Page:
An artist's rendering depicts part of Rick Perry's proposed… (Texas Transportation Commission )
AUSTIN, TEXAS — Rick Perry launched his Texas gubernatorial campaign in 2002 with an idea that he hoped would become his legacy: a 4,000-mile-long, 21st century transit network on which motorists would drive 90 mph on toll roads 10 lanes wide, high-speed trains would hum alongside, and there would be room for electric power lines, broadband fiber and pipes to pump oil, natural gas and water to a rapidly growing state.
Perry called it the Trans-Texas Corridor, and advertised his blueprint as "bold" and "visionary" -- a "plan as big as Texas and as ambitious as our people."
And it would all be done without raising taxes, thanks to partnerships with the private sector. The entire venture, priced at more than $200 billion in today's dollars, would leave the old interstate highways in the dust and provide, in Perry's view, a model for the nation.
Then "they rolled the thing out and it just blew up," said Bill Allaway of the Texas Taxpayers and Research Assn., a pro-business think tank in Austin. "The Trans-Texas Corridor turned out to be a political disaster for him."
For The Record
Los Angeles Times Tuesday, November 22, 2011 Home Edition Main News Part A Page 4 News Desk 1 inches; 56 words Type of Material: Correction
Rick Perry: A Nov. 21 article in Section A about Texas Gov. Rick Perry's failed plan in 2002 to create a massive transit system said the Texas Farm Bureau had "endorsed his previous campaigns." While the bureau had endorsed Perry in most of his races, it backed his opponent in the 1998 election for lieutenant governor.
What happened to the most controversial initiative of his 11 years as governor provides a window into a style of management that doomed not only the transit corridor but has contributed to the severe turbulence that has wracked his presidential candidacy. It is the sometimes lethal combination of inattention to detail and an insularity that blunts opposing views until it's too late.
Unlike many governors, Perry has generally declined to involve himself in the day-to-day particulars of managing government, say those who have worked for or watched him over the years.
At the same time, he has surrounded himself with a small number of advisors who have remained by his side for many years, from before his election as lieutenant governor in the 1990s to his current foray as a Republican presidential candidate.
Few in his kitchen cabinet were closer to Perry than Ric Williamson, who roomed with him when they were both state representatives in the 1980s. Shortly after Perry became governor -- rising from his lieutenant governor post after George W. Bush was elected president -- he installed Williamson on the state Transportation Commission.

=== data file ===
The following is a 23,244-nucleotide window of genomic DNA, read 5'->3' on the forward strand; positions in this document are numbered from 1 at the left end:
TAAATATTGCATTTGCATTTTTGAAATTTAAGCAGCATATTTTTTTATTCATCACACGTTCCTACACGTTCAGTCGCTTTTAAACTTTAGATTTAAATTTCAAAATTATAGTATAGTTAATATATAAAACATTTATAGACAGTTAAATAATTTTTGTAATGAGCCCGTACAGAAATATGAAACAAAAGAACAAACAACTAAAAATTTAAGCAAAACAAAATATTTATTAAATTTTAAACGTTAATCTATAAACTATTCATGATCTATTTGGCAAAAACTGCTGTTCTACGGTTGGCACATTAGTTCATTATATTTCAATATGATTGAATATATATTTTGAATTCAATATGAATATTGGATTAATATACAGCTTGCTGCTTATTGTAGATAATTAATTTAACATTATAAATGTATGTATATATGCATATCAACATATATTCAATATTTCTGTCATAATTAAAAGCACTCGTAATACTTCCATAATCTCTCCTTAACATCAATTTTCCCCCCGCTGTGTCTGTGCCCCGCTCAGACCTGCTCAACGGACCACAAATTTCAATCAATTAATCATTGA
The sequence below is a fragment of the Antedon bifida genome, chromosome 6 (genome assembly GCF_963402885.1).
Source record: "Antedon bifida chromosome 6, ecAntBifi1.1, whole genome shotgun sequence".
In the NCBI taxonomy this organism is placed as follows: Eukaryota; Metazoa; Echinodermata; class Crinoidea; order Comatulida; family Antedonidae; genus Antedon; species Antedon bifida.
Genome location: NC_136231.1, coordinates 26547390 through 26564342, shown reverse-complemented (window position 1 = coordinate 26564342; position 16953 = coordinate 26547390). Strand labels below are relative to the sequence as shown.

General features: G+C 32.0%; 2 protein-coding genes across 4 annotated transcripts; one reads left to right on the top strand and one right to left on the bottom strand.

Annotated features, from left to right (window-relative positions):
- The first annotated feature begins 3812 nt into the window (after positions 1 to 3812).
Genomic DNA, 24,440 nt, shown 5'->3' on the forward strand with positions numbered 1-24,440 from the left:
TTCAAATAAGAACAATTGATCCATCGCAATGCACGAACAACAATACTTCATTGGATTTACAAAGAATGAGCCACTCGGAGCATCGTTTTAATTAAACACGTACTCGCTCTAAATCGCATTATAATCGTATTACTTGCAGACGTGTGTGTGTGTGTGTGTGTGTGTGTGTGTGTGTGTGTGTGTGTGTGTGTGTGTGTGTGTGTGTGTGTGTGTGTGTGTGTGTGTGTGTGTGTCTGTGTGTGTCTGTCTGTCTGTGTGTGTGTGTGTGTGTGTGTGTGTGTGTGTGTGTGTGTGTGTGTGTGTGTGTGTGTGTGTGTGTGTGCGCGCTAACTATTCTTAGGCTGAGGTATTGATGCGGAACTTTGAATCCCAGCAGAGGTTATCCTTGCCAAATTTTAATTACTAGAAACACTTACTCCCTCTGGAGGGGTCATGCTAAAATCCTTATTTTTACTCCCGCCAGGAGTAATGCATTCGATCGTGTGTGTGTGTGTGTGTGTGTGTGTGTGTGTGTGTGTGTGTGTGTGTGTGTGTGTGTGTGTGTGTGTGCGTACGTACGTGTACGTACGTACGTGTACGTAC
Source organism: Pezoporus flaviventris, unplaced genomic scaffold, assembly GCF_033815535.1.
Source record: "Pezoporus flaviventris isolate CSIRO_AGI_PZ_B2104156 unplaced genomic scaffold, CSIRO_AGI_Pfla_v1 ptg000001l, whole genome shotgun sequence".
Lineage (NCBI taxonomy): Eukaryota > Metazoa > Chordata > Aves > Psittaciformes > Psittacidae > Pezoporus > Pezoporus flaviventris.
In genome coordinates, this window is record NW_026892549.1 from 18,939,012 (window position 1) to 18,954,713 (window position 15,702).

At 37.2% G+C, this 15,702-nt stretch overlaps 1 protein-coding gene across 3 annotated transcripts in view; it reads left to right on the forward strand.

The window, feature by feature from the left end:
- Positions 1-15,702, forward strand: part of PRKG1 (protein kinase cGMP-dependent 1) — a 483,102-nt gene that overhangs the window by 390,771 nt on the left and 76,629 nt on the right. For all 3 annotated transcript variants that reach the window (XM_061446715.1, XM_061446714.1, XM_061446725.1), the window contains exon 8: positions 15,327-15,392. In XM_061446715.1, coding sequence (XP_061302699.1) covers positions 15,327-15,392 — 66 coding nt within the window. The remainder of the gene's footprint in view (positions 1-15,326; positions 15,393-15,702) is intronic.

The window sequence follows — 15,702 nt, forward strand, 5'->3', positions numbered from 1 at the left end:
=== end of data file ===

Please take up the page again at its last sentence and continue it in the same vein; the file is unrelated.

The transit corridor appealed to Perry and Williamson because it would address many of the state's biggest challenges: relieving urban traffic congestion, keeping hazardous cargo out of populated areas, speeding freight north from the Mexican border and improving air quality, while creating, by their estimate, more than 2 million jobs.
And yet, the futuristic plan was really a throwback: the old idea of state government as a driver of economic growth.
"You'd be very hard-pressed to get Rick Perry to say that Washington will have a good effect on people's lives," said Chris Lippincott, a former official with the Texas Department of Transportation. "But his career is full of examples that government can have a positive effect on people."
In sketching out their grand concept, Perry and Williamson bypassed former colleagues in the state Legislature who dealt with transportation on a daily basis, an omission that loomed large as details of the plan became known and it became obvious that the governor and his advisors had failed to think through the politics of their idea.
The vastness of the corridors -- nearly a quarter-mile wide -- meant that Perry's plan could eat up more than 500,000 acres of private property. The biggest land grab in state history, opponents said.
Conservative property rights advocates were outraged. Rural landowners, who had supported Perry, a fellow rancher, ever since his 1990 election as state agriculture commissioner, exploded. The state's largest farm organization, the Texas Farm Bureau, which had endorsed his previous campaigns, lobbied to block the plan. Even the state Republican Party, driven by conservative anger over the looming "confiscation of private land," went on record in favor of killing it.
Perry failed, as well, to anticipate the opposition of vested interests -- like those tied to existing toll road authorities in Dallas and Houston -- who feared they would be left out once the project took off.
Those worries appeared to be justified when the Perry administration, in late 2004, gave a Spanish construction firm, Cintra, the lead role in building the system. The governor called it "one of the most significant days in the history of transportation." But the decision merely intensified the opposition. It fed nativist fears, which had been stirred by descriptions of the plan as a "NAFTA superhighway," a reference to the North American Free Trade Agreement.
The governor's project, to some, conjured up dark visions of Mexican trucks, loaded with foreign freight, barreling unchecked into Texas as part of a vague conspiracy to undermine U.S. sovereignty.